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ICAN members sue FIRS over tax seal

By Joseph Onyekwere
30 September 2022   |   4:07 am
Some accountants have sued the Federal Inland Revenue Service (FIRS) at the Federal High Court, Lagos over plan to compel tax practitioners to use seal of the Chartered Institute of Taxation of Nigeria...

Institute of Chartered Accountants of Nigeria (ICAN). Photo/Nairametrics

Some accountants have sued the Federal Inland Revenue Service (FIRS) at the Federal High Court, Lagos over plan to compel tax practitioners to use seal of the Chartered Institute of Taxation of Nigeria (CITN) in filing yearly returns to the Service from October 1, 2022.

Plaintiffs in the suit are Chief Afolabi Igbaroola, Alhaji Ademola Ogunsesan, Deacon T.J. Ishola, Mr. Gbenga Afolabi and Mr. Abiodun Adedeji.

They are all members of Institute of Chartered Accountants of Nigeria (ICAN). The applicants filed the suit numbered FHC/L/CS/1837/2022, through their counsel, Mr. Olaniyi George on behalf of themselves and members of Licensed and Concerned Members of ICAN. The FIRS is the sole defendant.

The plaintiffs are challenging FIRS over a May 31, 2021 Memorandum of Understanding (MoU), published in the Tribune of July 27, 2022 announcing the implementation of CITN seal as a condition precedent in filing of yearly returns to the FIRS by tax Practitioners from October 1 this year.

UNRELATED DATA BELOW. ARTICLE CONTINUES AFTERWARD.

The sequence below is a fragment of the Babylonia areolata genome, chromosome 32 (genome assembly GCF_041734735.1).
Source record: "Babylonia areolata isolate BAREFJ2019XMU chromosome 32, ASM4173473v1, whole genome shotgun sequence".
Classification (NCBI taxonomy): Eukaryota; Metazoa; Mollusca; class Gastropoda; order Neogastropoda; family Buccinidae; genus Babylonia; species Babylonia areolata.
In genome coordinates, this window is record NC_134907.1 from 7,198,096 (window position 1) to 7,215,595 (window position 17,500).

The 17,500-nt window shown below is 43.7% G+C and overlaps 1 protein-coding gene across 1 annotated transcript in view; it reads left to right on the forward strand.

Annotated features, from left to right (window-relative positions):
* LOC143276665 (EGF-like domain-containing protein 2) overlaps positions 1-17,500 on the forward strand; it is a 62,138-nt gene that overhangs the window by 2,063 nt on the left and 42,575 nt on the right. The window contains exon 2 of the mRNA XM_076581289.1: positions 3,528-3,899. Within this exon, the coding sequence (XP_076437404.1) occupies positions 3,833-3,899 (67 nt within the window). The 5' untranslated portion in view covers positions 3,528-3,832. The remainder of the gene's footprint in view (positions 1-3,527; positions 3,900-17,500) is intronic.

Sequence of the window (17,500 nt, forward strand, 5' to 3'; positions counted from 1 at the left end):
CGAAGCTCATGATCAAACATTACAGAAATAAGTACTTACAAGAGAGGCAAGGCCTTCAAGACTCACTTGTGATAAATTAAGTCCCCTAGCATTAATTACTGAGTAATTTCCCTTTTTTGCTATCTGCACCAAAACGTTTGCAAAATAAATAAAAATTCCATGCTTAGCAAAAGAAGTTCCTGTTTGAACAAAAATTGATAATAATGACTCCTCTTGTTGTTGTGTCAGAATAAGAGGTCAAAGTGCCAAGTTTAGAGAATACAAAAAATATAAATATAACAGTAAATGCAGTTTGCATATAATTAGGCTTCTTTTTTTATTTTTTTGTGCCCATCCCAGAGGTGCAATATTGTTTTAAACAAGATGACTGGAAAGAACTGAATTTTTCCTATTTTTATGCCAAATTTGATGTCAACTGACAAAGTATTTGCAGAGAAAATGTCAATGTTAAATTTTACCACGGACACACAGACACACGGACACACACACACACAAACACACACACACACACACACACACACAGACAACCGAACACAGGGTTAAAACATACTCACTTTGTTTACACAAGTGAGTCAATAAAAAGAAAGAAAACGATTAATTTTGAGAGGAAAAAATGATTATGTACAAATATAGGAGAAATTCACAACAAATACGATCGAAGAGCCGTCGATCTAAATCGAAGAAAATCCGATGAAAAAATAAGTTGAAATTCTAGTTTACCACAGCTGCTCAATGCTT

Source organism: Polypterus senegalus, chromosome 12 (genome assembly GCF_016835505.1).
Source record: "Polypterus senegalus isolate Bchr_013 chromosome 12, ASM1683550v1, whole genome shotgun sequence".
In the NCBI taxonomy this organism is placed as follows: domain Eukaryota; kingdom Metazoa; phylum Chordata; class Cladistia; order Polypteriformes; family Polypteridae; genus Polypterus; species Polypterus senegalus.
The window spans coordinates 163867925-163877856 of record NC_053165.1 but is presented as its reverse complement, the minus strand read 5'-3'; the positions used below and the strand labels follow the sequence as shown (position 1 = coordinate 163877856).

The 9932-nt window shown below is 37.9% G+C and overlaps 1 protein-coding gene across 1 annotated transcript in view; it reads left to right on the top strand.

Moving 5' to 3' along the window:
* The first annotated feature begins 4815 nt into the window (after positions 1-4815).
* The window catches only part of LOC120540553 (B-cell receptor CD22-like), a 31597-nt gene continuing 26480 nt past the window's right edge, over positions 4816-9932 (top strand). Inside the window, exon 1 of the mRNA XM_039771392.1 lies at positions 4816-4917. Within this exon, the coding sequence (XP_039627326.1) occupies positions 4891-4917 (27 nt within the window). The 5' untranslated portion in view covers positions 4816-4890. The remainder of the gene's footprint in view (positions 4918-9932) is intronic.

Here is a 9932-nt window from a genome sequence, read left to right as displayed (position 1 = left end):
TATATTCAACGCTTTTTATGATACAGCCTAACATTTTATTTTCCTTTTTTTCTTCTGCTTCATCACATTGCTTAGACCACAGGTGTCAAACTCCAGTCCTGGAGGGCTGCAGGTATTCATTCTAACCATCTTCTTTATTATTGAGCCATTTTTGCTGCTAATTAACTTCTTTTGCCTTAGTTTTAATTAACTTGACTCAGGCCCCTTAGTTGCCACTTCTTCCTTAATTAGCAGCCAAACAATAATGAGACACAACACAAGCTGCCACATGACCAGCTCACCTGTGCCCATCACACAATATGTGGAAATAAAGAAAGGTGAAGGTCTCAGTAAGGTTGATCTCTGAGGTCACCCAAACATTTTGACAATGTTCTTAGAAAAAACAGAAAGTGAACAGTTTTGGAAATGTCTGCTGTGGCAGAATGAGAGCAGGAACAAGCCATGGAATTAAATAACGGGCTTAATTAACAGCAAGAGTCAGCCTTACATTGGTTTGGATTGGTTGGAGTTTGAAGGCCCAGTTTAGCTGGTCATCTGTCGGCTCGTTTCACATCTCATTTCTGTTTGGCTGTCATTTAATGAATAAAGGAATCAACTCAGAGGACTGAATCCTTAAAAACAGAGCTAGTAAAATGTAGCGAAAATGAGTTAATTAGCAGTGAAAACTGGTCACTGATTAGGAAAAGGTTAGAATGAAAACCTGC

They averred that the subject matter of the MoU was litigated by the plaintiffs and the FIRS at the Federal High Court in Lagos in a suit marked FHC/L/CS/1480/18, which is pending before the Court of Appeal, Lagos as suit CA/L/CV/1210/19.

They prayed the court to determine, among others, whether the FIRS being an interested party and a party that actively participated in suit FHC/L/CS/1480/18 and suit CA/L/CV/1210/19 can among other things “syndicate, facilitate and/or mediate” on the subject matter of the appeal without their consent.

They prayed the court for five reliefs, including an order that the FIRS “cannot tamper, vary and dissipate the ‘res’, which is the subject matter of appeal in the Appeal and having had the knowledge of the appeal and injunction pending appeal and that the activities of the defendant in respect of the MoU amount to affront to the power and jurisdiction of the Court of Appeal.

“A declaration that the defendant cannot violate its own rule/regulation as provided in Section 61 of the FIRS Act 2007; Section 11 of Tax Administration (Self-Assessment) Regulations 2011 on the appointment and delisting of proper persons to be a tax practitioner in Nigeria and that the advertisement/publication vide the newspaper is not the contemplated by the law guiding the exercise of the appointment and delisting of a tax practitioner in Nigeria.

“An injunction restraining the defendant or any other committee that may be set up under the relevant provisions of the FIRS Act 2007 from taking any step or carrying out any action, including the ones already published in the Tribune of July 27, 2022, which is expected to be enforced on October 1, 2022 pending the final determination of the appeal,” they swore.

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